Making wishes come true

Saturday September 22, 2012

The Reformer was pleased to recently meet with Barbara Harris.

Harris of Brattleboro was recently elected to serve a three-year term on the Board of Directors of the Vermont Make-A-Wish Foundation. She, along with 11 other members who make up the board, will do their best to ensure children with life threatening illnesses have a wish granted.

Perhaps they’re looking to meet a famous celebrity or sports star. Maybe they want to travel some place special. It could be a gift or an experience. But, perhaps most of all, it grants them a few moments, however brief, to forget about their problems and just enjoy being a kid.

"This group helps children who are going through a very tough period in their life, and we help them so they have a good memory later on," Harris told the Reformer earlier this week. "I want to do everything I can to help them grow."

Founded in 1980, Make-A-Wish Foundation, based in Phoenix, Ariz., and boasting 69 chapters throughout the United States, is the largest wish-granting organization in the world. Here’s some numbers to consider:

-- More than 148,000: That’s how many wishes the foundation has been able to grant in the past 30-plus years.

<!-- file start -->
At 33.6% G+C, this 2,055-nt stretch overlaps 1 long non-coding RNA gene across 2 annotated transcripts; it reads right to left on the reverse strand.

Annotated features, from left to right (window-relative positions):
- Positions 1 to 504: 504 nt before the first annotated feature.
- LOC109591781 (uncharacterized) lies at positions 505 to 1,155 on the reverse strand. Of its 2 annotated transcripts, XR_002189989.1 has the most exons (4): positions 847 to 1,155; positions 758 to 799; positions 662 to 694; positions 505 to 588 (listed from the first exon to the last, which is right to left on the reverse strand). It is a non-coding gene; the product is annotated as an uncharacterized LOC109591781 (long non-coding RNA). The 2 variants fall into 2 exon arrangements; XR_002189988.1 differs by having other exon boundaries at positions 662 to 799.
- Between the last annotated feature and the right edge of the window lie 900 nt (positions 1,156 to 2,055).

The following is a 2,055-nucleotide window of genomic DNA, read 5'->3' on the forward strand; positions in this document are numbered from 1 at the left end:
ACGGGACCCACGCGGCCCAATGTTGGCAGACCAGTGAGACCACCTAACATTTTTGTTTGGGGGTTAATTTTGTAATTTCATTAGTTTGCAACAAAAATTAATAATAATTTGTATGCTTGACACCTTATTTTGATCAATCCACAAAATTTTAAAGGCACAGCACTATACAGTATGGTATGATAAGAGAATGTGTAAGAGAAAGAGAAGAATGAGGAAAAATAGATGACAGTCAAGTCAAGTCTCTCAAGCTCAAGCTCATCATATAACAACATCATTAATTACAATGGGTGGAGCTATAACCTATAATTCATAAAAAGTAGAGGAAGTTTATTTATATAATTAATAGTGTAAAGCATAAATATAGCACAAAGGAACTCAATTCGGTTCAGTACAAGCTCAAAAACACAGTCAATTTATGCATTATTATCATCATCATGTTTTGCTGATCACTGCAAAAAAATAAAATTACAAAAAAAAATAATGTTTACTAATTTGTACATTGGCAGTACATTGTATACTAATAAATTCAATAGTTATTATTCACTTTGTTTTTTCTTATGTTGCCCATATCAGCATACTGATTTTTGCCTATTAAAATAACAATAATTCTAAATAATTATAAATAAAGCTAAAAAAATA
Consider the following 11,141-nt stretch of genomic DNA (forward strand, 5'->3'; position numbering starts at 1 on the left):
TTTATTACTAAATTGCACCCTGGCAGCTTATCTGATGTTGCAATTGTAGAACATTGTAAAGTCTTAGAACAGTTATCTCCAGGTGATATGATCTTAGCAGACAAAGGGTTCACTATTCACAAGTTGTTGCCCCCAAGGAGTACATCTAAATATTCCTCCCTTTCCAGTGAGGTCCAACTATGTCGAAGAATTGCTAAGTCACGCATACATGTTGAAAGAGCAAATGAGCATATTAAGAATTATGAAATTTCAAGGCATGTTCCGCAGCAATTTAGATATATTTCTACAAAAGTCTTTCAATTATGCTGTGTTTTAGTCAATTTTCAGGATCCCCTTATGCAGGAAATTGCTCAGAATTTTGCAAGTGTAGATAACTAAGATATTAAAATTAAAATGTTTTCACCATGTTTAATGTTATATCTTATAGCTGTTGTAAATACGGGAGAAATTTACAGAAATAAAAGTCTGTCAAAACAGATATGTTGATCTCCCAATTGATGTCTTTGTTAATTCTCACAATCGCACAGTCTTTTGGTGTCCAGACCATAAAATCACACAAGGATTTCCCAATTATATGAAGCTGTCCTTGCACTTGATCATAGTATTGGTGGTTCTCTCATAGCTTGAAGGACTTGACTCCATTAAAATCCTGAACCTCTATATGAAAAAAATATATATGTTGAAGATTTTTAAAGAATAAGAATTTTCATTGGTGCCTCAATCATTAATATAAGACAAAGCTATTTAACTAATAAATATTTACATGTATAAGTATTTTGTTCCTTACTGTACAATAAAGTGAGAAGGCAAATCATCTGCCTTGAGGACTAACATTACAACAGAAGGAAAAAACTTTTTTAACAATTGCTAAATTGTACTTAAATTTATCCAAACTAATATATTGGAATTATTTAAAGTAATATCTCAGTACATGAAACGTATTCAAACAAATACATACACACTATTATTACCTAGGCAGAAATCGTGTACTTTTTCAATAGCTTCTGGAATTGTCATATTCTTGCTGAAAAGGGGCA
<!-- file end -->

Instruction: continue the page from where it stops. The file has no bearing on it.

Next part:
--Nearly 25,000: That’s how many volunteers work with Make-A-Wish to bring smiles to children in the greatest need.

-- 41: A wish is granted by the foundation every 41 minutes.

-- $6,450: The average cost of a wish, covered by the foundation, which, as Make-A-Wish puts it, gives "the wish kid and family a respite from the stress of dealing with a life-threatening medical condition."

According to the foundation, in fiscal year 2006, the most requested wishes were: a visit to a Disney theme park (41.5 percent); travel-related wishes (19.3 percent); shopping sprees (10.9 percent); new computers or electronics (8.7 percent); and celebrity-related meetings (6.1 percent).

Harris said most of Vermont’s population is in the northern half of the state. Many of the sickest children end up in Burlington, at Fletcher Allen Medical Center, or at Dartmouth Hitchcock in Lebanon, N.H.

She related one story of a child she was working with battling a particularly challenging illness. Her doctor said the child could not fulfill her wish until she was through the treatment. Later, after the wish was granted, the child’s mother told Harris that the dream of fulfilling the wish was always a target that kept her going through the treatments.

"It is such a wonderful thing and there are still people who don’t know about it," she said.

Simply saying thanks to Harris, the Vermont board of Make-A-Wish, and everyone working with the group across the country just doesn’t seem like enough. The importance of the work they’re doing for these children could never be overstated.

Please take a moment to learn a little more about the foundation -- Or, at the very least, take a moment to offer a pray, quiet reflection, or whatever your personal belief system would suggest, to keep these people and the children they assist in your thoughts.


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